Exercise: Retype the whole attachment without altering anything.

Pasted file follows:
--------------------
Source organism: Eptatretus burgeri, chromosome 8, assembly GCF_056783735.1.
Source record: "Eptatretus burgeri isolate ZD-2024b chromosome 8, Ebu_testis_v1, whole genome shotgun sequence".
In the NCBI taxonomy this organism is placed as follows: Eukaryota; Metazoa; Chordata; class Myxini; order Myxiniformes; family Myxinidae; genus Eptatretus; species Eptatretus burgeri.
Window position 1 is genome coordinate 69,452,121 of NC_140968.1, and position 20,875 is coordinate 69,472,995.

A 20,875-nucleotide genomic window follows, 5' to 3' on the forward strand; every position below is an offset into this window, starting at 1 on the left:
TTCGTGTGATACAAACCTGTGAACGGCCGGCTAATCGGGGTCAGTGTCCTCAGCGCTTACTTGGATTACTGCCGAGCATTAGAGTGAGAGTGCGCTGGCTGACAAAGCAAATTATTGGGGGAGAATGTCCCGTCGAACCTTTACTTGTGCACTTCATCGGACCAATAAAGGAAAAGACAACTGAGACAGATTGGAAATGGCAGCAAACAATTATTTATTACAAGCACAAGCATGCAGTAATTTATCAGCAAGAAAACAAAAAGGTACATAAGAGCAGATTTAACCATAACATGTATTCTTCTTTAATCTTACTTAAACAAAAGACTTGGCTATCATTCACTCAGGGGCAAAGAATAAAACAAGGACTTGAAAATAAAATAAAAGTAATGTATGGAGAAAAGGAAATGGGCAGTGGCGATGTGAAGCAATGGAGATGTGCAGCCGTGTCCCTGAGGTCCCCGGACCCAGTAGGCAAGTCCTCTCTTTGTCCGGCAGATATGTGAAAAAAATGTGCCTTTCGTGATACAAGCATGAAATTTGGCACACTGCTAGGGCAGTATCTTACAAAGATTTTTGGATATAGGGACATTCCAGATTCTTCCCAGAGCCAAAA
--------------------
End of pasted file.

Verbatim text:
Source organism: Eptatretus burgeri, chromosome 8, assembly GCF_056783735.1.
Source record: "Eptatretus burgeri isolate ZD-2024b chromosome 8, Ebu_testis_v1, whole genome shotgun sequence".
In the NCBI taxonomy this organism is placed as follows: Eukaryota; Metazoa; Chordata; class Myxini; order Myxiniformes; family Myxinidae; genus Eptatretus; species Eptatretus burgeri.
Window position 1 is genome coordinate 69,452,121 of NC_140968.1, and position 20,875 is coordinate 69,472,995.

A 20,875-nucleotide genomic window follows, 5' to 3' on the forward strand; every position below is an offset into this window, starting at 1 on the left:
TTCGTGTGATACAAACCTGTGAACGGCCGGCTAATCGGGGTCAGTGTCCTCAGCGCTTACTTGGATTACTGCCGAGCATTAGAGTGAGAGTGCGCTGGCTGACAAAGCAAATTATTGGGGGAGAATGTCCCGTCGAACCTTTACTTGTGCACTTCATCGGACCAATAAAGGAAAAGACAACTGAGACAGATTGGAAATGGCAGCAAACAATTATTTATTACAAGCACAAGCATGCAGTAATTTATCAGCAAGAAAACAAAAAGGTACATAAGAGCAGATTTAACCATAACATGTATTCTTCTTTAATCTTACTTAAACAAAAGACTTGGCTATCATTCACTCAGGGGCAAAGAATAAAACAAGGACTTGAAAATAAAATAAAAGTAATGTATGGAGAAAAGGAAATGGGCAGTGGCGATGTGAAGCAATGGAGATGTGCAGCCGTGTCCCTGAGGTCCCCGGACCCAGTAGGCAAGTCCTCTCTTTGTCCGGCAGATATGTGAAAAAAATGTGCCTTTCGTGATACAAGCATGAAATTTGGCACACTGCTAGGGCAGTATCTTACAAAGATTTTTGGATATAGGGACATTCCAGATTCTTCCCAGAGCCAAAA